ULRIKE JANSSEN-TAPKEN1, LUC L.G. JANSS2, HAJA N. KADARMIDEEN3
1Swiss Federal Institute of Technology (ETH), Agri-Food & Agri-Environmental Economics Group, Switzerland
2University of Aarhus, Faculty of Agricultural Sciences, Denmark
3CSIRO Livestock Industries, JM Rendel Laboratory, Australia
In 1983 the crossbreeding between trypanotolerant N'Dama (Bos taurus) and trypanosusceptible Boran (Bos indicus) cattle was initiated at the International Livestock Institute (ILRI) in Kenya to construct a population with a pedigree structure fit to detect quantitative trait loci (QTL) for trypanotolerance. QTL contributing to the three major tolerance indicators anaemia, body weight (BW) and parasitaemia control were found. To evaluate the use of this information in a breeding programme with special focus on trypanotolerance, the estimation of population parameters is required.
Phenotypic and genetic variances and correlations as well as heritabilities have been estimated for the sixteen defined traits used to detect QTL in 176 F2 offspring. Heritability estimates range from 0.11 to 0.45 with sufficient variances in the phenotype suggesting successful breeding opportunities. The estimates confirm the genetic control of the three major tolerance indicators. The genetic correlations between the traits give further evidence to the suspected independence of the mechanisms for the control of parasitaemia in comparison to red packed cell volume (PCV) and BW. While PCV-traits and BW traits are rather strongly correlated, parasite count and detection rate appear to be independent from the others. BW at the age of 12 months before challenge (BWI) is favourably though little correlated with any of the PCV traits, indicating that good nutrition would have a small positive effect on the ability of an animal to fight the infection. The starting value for PCV is slightly correlated with a less severe reduction in PCV and a better regeneration from the lowest PCV reached during infection. The very limited correlation between both prechallenge traits (initial PCV and BWI) clearly demonstrate that selection for trypanotolerance depends on traits that require data from infected animals unless marker information for QTL could be used instead.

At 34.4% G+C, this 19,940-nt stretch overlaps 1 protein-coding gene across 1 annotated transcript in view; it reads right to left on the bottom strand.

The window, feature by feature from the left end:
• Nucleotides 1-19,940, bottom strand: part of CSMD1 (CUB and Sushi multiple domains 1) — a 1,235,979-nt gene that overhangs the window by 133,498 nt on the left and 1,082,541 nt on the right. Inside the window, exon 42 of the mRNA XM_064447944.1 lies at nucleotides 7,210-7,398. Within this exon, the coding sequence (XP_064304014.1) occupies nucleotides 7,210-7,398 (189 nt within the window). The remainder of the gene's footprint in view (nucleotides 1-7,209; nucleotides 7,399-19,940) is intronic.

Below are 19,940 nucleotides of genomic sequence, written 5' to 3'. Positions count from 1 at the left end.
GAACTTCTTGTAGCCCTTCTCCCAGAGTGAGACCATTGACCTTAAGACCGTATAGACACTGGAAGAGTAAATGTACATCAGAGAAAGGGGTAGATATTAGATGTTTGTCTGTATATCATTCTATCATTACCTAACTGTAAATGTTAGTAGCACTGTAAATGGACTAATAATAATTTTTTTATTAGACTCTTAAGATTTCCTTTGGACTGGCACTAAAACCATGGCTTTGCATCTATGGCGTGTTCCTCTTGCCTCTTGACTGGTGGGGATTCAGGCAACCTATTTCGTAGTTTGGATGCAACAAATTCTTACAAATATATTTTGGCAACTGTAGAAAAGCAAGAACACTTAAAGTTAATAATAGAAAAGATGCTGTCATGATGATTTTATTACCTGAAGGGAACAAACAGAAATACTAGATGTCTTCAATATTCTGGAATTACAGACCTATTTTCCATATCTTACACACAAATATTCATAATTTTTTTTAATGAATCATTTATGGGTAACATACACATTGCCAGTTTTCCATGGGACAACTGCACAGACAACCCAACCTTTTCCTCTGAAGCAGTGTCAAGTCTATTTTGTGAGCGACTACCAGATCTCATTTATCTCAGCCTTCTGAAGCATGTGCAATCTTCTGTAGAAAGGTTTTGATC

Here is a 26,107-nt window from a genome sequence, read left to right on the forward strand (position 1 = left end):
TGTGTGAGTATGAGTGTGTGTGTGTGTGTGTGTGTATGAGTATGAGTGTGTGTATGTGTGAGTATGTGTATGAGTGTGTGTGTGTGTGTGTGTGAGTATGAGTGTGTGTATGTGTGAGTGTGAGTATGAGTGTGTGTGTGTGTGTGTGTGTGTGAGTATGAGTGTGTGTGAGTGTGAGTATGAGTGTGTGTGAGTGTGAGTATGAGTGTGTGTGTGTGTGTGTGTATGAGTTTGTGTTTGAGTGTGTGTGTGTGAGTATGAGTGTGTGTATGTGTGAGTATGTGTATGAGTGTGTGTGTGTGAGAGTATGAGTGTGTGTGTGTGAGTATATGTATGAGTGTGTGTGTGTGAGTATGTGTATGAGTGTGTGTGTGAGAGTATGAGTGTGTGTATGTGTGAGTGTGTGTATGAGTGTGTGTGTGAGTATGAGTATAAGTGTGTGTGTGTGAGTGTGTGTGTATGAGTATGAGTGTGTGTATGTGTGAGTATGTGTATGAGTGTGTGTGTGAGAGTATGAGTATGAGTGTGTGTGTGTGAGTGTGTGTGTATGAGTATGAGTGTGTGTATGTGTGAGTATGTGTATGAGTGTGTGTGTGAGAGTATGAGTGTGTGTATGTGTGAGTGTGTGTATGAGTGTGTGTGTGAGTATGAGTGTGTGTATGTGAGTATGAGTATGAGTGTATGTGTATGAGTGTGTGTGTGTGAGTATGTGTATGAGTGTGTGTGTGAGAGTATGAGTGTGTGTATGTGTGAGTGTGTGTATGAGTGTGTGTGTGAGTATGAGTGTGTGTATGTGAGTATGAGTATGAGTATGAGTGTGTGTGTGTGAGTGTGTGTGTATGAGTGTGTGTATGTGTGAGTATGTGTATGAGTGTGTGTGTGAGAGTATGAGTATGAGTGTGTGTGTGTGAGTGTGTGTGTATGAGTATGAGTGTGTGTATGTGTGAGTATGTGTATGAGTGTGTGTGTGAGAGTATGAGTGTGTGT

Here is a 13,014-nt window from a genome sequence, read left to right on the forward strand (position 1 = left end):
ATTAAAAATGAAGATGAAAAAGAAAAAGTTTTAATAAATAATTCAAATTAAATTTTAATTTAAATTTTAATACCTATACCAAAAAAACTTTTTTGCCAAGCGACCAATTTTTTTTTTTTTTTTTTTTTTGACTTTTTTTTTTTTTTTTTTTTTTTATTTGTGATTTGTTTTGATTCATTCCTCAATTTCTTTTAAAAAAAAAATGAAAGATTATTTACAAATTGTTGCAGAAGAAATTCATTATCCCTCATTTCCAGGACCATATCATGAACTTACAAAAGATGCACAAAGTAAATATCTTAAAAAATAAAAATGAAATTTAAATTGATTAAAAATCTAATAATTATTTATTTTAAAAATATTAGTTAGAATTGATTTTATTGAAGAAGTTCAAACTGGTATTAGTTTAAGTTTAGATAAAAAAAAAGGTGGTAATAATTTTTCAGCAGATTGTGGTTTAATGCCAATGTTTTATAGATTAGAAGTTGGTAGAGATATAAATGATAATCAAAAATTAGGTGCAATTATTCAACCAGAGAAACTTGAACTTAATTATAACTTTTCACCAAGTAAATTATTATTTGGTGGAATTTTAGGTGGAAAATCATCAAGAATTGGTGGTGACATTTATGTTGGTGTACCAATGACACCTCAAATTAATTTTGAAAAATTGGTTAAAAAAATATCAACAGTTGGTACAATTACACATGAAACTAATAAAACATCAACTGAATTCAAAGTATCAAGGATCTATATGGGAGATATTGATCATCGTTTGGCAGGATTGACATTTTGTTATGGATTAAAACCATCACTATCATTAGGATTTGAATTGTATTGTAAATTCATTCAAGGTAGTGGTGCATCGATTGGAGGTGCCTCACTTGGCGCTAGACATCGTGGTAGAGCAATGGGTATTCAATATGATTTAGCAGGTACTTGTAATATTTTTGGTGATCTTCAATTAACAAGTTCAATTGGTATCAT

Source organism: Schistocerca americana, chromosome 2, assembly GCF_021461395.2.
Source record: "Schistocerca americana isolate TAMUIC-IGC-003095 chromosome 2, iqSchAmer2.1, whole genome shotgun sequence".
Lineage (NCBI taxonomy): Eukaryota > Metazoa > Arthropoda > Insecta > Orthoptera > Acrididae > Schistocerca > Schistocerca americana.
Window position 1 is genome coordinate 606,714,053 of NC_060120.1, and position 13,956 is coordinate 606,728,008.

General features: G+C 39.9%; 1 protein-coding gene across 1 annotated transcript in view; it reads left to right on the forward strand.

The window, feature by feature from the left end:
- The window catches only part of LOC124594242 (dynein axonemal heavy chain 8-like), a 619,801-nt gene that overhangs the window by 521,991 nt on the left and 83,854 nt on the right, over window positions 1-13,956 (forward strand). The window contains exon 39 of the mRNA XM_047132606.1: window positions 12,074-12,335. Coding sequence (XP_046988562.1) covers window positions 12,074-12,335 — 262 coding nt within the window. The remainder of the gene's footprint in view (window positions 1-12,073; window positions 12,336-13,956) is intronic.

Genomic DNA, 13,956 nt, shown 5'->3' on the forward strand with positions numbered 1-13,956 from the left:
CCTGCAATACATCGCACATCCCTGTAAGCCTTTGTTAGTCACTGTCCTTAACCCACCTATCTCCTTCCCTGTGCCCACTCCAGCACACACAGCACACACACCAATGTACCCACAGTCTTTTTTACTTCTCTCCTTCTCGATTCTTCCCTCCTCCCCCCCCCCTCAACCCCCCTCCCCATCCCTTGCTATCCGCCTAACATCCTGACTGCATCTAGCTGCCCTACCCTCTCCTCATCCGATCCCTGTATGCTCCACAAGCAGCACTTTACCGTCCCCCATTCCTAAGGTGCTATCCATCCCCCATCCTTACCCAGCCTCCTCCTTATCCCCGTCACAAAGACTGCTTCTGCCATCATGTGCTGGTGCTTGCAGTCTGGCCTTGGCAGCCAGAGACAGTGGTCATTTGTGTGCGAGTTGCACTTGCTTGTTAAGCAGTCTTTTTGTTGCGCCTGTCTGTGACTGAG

With the estimated population parameters, it is now possible to evaluate genetic merit for trypanotolerance traits in a simulated breeding scheme and from there develop a breeding programme for cattle with a special focus on trypanotolerance to address locations where alternative control strategies would be difficult to implement or maintain due to the lack of resources and infrastructure.
Keywords: Boran, heritability, N'Dama, population parameters, trypanotolerance
Full paper: http://www.tropentag.de/2007/abstracts/full/213.pdf